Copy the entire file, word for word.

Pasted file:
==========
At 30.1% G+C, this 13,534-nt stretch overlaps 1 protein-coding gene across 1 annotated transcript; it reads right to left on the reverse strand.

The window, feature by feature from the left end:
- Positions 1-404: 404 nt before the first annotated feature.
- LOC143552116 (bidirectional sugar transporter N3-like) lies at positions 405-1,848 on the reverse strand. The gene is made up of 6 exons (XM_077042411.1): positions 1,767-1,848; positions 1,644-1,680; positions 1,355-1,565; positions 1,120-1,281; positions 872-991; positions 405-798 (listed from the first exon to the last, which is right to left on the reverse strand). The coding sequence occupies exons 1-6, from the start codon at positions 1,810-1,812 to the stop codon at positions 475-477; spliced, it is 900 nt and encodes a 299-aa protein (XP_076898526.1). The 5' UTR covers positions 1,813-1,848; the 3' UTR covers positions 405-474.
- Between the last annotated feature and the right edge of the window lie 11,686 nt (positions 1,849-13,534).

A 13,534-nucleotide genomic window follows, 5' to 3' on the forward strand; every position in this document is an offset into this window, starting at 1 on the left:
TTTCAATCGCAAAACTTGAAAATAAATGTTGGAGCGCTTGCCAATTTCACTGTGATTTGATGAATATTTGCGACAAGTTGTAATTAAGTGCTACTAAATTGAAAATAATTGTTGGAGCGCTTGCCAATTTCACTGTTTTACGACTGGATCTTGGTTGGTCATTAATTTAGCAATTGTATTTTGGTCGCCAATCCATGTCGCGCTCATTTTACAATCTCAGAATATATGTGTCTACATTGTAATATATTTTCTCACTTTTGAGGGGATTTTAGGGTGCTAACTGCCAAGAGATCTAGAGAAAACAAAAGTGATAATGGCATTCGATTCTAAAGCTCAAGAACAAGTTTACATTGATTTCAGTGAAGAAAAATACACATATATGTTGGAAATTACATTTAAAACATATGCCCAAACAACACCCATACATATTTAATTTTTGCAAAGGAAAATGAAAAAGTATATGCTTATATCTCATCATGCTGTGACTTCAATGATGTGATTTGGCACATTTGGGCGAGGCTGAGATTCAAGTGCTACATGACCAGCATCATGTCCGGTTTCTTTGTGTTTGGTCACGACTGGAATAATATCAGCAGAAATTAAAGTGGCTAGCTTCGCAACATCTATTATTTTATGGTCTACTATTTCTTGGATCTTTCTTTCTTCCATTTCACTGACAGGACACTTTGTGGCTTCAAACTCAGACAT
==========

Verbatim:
At 30.1% G+C, this 13,534-nt stretch overlaps 1 protein-coding gene across 1 annotated transcript; it reads right to left on the reverse strand.

The window, feature by feature from the left end:
- Positions 1-404: 404 nt before the first annotated feature.
- LOC143552116 (bidirectional sugar transporter N3-like) lies at positions 405-1,848 on the reverse strand. The gene is made up of 6 exons (XM_077042411.1): positions 1,767-1,848; positions 1,644-1,680; positions 1,355-1,565; positions 1,120-1,281; positions 872-991; positions 405-798 (listed from the first exon to the last, which is right to left on the reverse strand). The coding sequence occupies exons 1-6, from the start codon at positions 1,810-1,812 to the stop codon at positions 475-477; spliced, it is 900 nt and encodes a 299-aa protein (XP_076898526.1). The 5' UTR covers positions 1,813-1,848; the 3' UTR covers positions 405-474.
- Between the last annotated feature and the right edge of the window lie 11,686 nt (positions 1,849-13,534).

A 13,534-nucleotide genomic window follows, 5' to 3' on the forward strand; every position in this document is an offset into this window, starting at 1 on the left:
TTTCAATCGCAAAACTTGAAAATAAATGTTGGAGCGCTTGCCAATTTCACTGTGATTTGATGAATATTTGCGACAAGTTGTAATTAAGTGCTACTAAATTGAAAATAATTGTTGGAGCGCTTGCCAATTTCACTGTTTTACGACTGGATCTTGGTTGGTCATTAATTTAGCAATTGTATTTTGGTCGCCAATCCATGTCGCGCTCATTTTACAATCTCAGAATATATGTGTCTACATTGTAATATATTTTCTCACTTTTGAGGGGATTTTAGGGTGCTAACTGCCAAGAGATCTAGAGAAAACAAAAGTGATAATGGCATTCGATTCTAAAGCTCAAGAACAAGTTTACATTGATTTCAGTGAAGAAAAATACACATATATGTTGGAAATTACATTTAAAACATATGCCCAAACAACACCCATACATATTTAATTTTTGCAAAGGAAAATGAAAAAGTATATGCTTATATCTCATCATGCTGTGACTTCAATGATGTGATTTGGCACATTTGGGCGAGGCTGAGATTCAAGTGCTACATGACCAGCATCATGTCCGGTTTCTTTGTGTTTGGTCACGACTGGAATAATATCAGCAGAAATTAAAGTGGCTAGCTTCGCAACATCTATTATTTTATGGTCTACTATTTCTTGGATCTTTCTTTCTTCCATTTCACTGACAGGACACTTTGTGGCTTCAAACTCAGACAT